Constance Ore is a retired Teacher, Choir Director, and Organist. And a formidable cook.

February 23, 2010

Filed under: — Constance at 12:34 pm on Wednesday, February 24, 2010

This morning there were seven red finches in a row on the topmost branch of the plum bush, all facing me and without a clue how lovely they looked in the sunlight. How bright and fine everything appeared for a change! This was the first day that remained sunny throughout in a very long time.

In a recently acquired book on care and maintenance of orchids, dear Charles read that spraying the plants with Listerine mouthwash will either kill or drive away aphids, white fly, and all other pests. He has taken to this wisdom with his usual vigor, and now, at least once a week, there arises from the greenhouse the scent of great amounts of mouthwash. Who knew how overwhelming that would be? In spite of the cold I fling open the windows and breathe deeply. If the check out people at the store take note of the frequent purchase of multiple bottles of mouthwash by the dignified looking gentleman, do they wonder why he needs so much? And if they asked, would they believe him if he said it was for his orchids?

Today we went to visit the oncologist. The conversation was a very satisfying one, because he answered all sorts of questions that we had likely asked before, but needed to ask again. One concerned the nature of “blasts”. He told us they are infant cells formed in the bone marrow, but not yet designated for the job they are to perform, whether that of the white cells, or red, or other. The cancer causes these useless cells to continue to proliferate, taking up more and more space and causing the body to be unable to create the needed mature cells for it to function correctly. It appears that well over 35% of my blood is given over to blasts now and the number continues to grow.

We visited about all sorts of things, though the question at the core was really “How much longer will I live?” I think this question has been hovering over humanity from the beginning, and we know well that only God knows, but we ask anyway. Jesus says to his disciples, “Can any of you by worrying add a single hour to your span of life? If then you are not able to do so small a thing as that, why do you worry about the rest?” (Luke 12:25-26) It is always the words and wisdom of Scripture and the beauty of the hymns of the faith that carry me onward, so now I become the child again and pray:

“Now the light has gone away; Father, listen while I pray,
Asking Thee to watch and keep And to send me quiet sleep.

Jesus, Savior, wash away All that has been wrong today;
Help me ev’ry day to be Good and gentle, more like Thee.

Let my near and dear ones be Always near and dear to Thee;
Oh, bring me and all I love to Thy happy home above”.

February 16, 2010

Filed under: — Constance at 11:40 pm on Tuesday, February 16, 2010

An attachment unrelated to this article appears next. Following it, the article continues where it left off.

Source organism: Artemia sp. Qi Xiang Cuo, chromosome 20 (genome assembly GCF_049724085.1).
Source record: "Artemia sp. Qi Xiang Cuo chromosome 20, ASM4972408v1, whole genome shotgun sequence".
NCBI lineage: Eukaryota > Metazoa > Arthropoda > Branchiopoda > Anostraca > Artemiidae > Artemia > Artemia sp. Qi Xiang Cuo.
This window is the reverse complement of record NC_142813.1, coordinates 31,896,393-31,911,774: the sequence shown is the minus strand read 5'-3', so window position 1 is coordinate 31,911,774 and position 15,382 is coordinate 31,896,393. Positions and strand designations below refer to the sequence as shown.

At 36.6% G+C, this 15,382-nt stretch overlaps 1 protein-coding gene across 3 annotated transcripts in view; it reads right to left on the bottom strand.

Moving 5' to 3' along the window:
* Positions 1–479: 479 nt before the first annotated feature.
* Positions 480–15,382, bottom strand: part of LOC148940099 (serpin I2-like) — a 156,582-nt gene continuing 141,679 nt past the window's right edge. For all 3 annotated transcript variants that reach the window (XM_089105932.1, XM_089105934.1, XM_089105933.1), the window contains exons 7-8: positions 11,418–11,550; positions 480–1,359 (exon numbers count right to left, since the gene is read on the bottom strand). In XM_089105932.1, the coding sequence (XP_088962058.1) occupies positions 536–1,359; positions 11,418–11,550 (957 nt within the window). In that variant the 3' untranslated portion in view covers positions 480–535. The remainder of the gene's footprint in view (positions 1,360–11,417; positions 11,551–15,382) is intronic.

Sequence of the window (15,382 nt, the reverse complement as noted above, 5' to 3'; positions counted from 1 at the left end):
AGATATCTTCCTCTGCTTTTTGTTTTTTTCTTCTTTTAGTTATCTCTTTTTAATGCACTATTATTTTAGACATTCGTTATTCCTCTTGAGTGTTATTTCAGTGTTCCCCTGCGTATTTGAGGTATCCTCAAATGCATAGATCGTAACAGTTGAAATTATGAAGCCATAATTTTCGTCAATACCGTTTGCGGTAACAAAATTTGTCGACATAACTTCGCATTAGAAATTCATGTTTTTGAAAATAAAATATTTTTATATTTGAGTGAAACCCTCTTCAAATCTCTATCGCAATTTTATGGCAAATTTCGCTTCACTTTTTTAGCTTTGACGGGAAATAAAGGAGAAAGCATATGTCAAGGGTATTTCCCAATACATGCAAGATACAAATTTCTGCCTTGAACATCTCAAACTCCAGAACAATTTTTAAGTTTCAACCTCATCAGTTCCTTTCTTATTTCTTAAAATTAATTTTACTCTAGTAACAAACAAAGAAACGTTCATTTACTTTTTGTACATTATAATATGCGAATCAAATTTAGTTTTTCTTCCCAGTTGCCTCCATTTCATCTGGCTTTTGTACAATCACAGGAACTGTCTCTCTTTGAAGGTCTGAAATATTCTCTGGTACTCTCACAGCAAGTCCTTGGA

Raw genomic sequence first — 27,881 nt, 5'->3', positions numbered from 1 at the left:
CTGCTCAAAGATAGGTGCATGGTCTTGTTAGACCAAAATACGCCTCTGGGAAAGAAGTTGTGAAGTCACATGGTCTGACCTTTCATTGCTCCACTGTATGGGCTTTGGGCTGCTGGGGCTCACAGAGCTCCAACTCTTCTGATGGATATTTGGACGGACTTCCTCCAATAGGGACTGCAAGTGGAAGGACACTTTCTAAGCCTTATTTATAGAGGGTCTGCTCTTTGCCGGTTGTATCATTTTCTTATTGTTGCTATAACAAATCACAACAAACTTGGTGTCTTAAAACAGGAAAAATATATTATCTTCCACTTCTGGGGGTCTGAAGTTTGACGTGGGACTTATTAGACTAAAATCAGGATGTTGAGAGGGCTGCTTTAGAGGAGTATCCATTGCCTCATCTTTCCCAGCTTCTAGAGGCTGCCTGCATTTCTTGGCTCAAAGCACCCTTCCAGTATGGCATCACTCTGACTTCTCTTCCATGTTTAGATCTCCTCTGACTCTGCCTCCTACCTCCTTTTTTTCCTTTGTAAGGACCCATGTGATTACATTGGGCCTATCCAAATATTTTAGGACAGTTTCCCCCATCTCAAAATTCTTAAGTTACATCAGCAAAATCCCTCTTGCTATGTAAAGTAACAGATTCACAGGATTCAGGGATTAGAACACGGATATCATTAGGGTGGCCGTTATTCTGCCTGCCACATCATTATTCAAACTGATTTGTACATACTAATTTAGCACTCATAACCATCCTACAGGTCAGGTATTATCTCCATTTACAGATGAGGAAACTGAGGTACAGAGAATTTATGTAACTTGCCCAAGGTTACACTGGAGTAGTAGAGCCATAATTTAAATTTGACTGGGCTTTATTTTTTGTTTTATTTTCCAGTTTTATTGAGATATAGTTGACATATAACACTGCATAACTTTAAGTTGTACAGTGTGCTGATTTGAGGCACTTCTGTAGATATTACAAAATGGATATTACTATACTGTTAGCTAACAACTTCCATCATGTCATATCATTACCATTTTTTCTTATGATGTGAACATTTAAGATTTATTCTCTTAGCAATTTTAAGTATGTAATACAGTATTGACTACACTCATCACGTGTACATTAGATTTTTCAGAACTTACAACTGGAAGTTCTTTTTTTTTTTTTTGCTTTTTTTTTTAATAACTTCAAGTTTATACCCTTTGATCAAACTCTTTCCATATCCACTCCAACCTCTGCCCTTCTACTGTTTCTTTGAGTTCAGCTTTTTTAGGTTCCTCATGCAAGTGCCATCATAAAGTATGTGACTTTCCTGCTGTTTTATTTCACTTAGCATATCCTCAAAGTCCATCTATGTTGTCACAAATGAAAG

This has been a colorful week. On Wednesday I received two bags of “packed red cells” and on Sunday, daughter Janna, the twin granddaughters and myself were caught in a “whiteout” on the highway between Seward and Lincoln. Blue is sure to come soon.

Is This My Car?
As before, the blood transfusion brought vast relief and as before, there are some signs that something else is working on “life continued” within my body. The first thing I noticed after spending the day at the hospital was getting into my car; as I got behind the wheel, I had a very strong message, “This isn’t my car!” It was very strange and disorienting, but I looked at the keys in my hand, and my second thought was an overriding, “Don’t be ridiculous” and I commenced to start the car and return home. I have not had the grand “bump” that I did in December, but I do have more energy. The pain level has increased so I am in need of more opiates in order to function. I consider what other things the blood has brought to me, and I feel that this time, perhaps the blood came from a serious and sad person. Of course, our never-ending winter with the mostly grey skies may also be an influence.

Last Thursday, Janna, Fiona and Ursula drove from Lake Bluff to spend a long weekend with us; it was a wonderful surprise. On Sunday, we loaded valentines, a bouquet of roses and valentine cookies (made and decorated by the twins and their grandmother) into the car and started out for Lincoln. We planned on church first, then a Valentine’s Day party at Heidi’s house. Charles left early in the morning and called after the first service to tell us that driving was slow but manageable when he made the trip. We started off and ran into a complete “whiteout” which is truly dreadful. We were headed east, and could see nothing at all. We needed to turn around, but that was a huge challenge since we had to find a place to cross the left lane in order to reverse our journey. We would meet cars that we couldn’t see until they were within ten feet of us. Janna saw a driveway to a farm where trees blocked the blowing snow, so she was able to cross the highway and pull into it. The car behind us did the same thing. We maneuvered the car around, and got back on the road. We had a number of miles to go, and these were just as harrowing going westward. We made it home again without incident–Janna is a veteran of many road trips and a very competent driver and she said this was one of her worst driving experiences, ever.